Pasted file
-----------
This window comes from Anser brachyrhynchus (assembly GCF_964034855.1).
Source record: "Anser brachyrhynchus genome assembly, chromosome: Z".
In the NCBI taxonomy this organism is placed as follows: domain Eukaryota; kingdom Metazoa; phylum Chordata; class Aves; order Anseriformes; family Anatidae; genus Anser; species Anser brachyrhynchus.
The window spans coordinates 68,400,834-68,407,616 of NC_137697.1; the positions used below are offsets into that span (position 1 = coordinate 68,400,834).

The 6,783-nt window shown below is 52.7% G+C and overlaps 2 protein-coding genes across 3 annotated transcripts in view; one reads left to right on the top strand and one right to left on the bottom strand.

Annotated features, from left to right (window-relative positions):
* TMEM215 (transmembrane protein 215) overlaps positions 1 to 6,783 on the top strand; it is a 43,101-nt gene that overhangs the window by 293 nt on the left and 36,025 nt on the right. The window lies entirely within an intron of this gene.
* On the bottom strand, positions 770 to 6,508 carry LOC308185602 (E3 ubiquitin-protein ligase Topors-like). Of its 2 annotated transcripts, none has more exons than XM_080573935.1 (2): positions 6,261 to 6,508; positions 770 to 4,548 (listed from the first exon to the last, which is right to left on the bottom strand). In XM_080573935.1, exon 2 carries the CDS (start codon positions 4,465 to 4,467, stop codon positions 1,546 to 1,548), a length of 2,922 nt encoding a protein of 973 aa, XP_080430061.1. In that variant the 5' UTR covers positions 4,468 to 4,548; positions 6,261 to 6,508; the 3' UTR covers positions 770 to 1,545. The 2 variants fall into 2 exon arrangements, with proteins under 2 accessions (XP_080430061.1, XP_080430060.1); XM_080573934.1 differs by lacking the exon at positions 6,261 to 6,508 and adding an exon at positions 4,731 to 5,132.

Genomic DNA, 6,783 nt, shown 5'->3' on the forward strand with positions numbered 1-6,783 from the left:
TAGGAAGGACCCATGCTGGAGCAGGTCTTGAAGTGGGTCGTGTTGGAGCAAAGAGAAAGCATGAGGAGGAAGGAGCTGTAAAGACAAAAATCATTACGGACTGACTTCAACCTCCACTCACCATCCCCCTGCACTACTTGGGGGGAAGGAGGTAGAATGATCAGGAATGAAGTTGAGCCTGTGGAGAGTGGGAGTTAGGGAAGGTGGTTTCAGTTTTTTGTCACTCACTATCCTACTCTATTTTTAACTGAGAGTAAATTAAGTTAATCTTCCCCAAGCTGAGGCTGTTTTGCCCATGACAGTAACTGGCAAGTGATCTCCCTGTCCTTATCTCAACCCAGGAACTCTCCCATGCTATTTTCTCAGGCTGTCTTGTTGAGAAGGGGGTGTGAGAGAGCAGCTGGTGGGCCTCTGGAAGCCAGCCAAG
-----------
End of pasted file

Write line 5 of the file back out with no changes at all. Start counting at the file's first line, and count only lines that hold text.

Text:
The 6,783-nt window shown below is 52.7% G+C and overlaps 2 protein-coding genes across 3 annotated transcripts in view; one reads left to right on the top strand and one right to left on the bottom strand.